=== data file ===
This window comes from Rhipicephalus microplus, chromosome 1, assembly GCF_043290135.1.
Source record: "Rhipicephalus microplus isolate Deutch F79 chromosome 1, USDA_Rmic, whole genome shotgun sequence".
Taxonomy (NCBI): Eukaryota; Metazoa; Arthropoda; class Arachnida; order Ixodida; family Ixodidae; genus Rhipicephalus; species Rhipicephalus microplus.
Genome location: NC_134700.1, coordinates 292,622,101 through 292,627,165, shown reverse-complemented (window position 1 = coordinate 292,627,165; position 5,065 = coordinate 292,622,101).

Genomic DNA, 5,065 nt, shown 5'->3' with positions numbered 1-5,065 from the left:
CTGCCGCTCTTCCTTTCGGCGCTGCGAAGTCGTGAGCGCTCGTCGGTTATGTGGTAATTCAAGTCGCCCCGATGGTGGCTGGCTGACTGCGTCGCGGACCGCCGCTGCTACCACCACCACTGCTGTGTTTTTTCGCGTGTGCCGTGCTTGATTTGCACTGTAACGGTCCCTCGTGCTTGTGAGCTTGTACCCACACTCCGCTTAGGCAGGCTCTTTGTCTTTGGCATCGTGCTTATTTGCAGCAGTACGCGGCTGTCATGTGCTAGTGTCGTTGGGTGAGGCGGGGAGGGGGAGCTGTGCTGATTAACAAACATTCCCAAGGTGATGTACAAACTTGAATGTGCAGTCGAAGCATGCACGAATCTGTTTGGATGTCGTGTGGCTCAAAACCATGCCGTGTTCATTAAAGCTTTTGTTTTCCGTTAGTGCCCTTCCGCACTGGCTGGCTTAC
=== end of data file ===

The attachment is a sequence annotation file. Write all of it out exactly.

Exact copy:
This window comes from Rhipicephalus microplus, chromosome 1, assembly GCF_043290135.1.
Source record: "Rhipicephalus microplus isolate Deutch F79 chromosome 1, USDA_Rmic, whole genome shotgun sequence".
Taxonomy (NCBI): Eukaryota; Metazoa; Arthropoda; class Arachnida; order Ixodida; family Ixodidae; genus Rhipicephalus; species Rhipicephalus microplus.
Genome location: NC_134700.1, coordinates 292,622,101 through 292,627,165, shown reverse-complemented (window position 1 = coordinate 292,627,165; position 5,065 = coordinate 292,622,101).

Genomic DNA, 5,065 nt, shown 5'->3' with positions numbered 1-5,065 from the left:
CTGCCGCTCTTCCTTTCGGCGCTGCGAAGTCGTGAGCGCTCGTCGGTTATGTGGTAATTCAAGTCGCCCCGATGGTGGCTGGCTGACTGCGTCGCGGACCGCCGCTGCTACCACCACCACTGCTGTGTTTTTTCGCGTGTGCCGTGCTTGATTTGCACTGTAACGGTCCCTCGTGCTTGTGAGCTTGTACCCACACTCCGCTTAGGCAGGCTCTTTGTCTTTGGCATCGTGCTTATTTGCAGCAGTACGCGGCTGTCATGTGCTAGTGTCGTTGGGTGAGGCGGGGAGGGGGAGCTGTGCTGATTAACAAACATTCCCAAGGTGATGTACAAACTTGAATGTGCAGTCGAAGCATGCACGAATCTGTTTGGATGTCGTGTGGCTCAAAACCATGCCGTGTTCATTAAAGCTTTTGTTTTCCGTTAGTGCCCTTCCGCACTGGCTGGCTTAC